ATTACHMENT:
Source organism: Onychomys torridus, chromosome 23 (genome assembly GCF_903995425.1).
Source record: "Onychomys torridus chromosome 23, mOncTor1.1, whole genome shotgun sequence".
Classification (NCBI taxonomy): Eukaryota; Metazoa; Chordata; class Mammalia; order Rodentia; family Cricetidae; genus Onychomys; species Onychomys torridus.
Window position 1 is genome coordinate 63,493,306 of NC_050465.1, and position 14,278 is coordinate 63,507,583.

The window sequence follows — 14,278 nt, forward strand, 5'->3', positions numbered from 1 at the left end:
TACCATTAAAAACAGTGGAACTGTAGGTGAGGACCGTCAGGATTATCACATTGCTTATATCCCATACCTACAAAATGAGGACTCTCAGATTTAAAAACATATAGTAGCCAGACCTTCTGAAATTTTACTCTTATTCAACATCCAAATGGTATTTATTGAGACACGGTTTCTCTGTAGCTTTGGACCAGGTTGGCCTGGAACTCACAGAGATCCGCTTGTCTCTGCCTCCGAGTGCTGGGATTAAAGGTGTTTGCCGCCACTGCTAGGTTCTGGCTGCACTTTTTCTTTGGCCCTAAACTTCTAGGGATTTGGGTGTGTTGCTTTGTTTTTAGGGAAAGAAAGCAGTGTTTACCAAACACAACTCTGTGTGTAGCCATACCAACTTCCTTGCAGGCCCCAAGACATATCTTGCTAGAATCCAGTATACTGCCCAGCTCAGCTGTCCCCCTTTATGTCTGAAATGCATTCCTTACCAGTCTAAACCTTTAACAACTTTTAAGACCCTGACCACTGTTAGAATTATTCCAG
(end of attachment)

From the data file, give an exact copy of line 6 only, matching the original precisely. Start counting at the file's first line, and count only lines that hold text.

TACCATTAAAAACAGTGGAACTGTAGGTGAGGACCGTCAGGATTATCACATTGCTTATATCCCATACCTACAAAATGAGGACTCTCAGATTTAAAAACATATAGTAGCCAGACCTTCTGAAATTTTACTCTTATTCAACATCCAAATGGTATTTATTGAGACACGGTTTCTCTGTAGCTTTGGACCAGGTTGGCCTGGAACTCACAGAGATCCGCTTGTCTCTGCCTCCGAGTGCTGGGATTAAAGGTGTTTGCCGCCACTGCTAGGTTCTGGCTGCACTTTTTCTTTGGCCCTAAACTTCTAGGGATTTGGGTGTGTTGCTTTGTTTTTAGGGAAAGAAAGCAGTGTTTACCAAACACAACTCTGTGTGTAGCCATACCAACTTCCTTGCAGGCCCCAAGACATATCTTGCTAGAATCCAGTATACTGCCCAGCTCAGCTGTCCCCCTTTATGTCTGAAATGCATTCCTTACCAGTCTAAACCTTTAACAACTTTTAAGACCCTGACCACTGTTAGAATTATTCCAG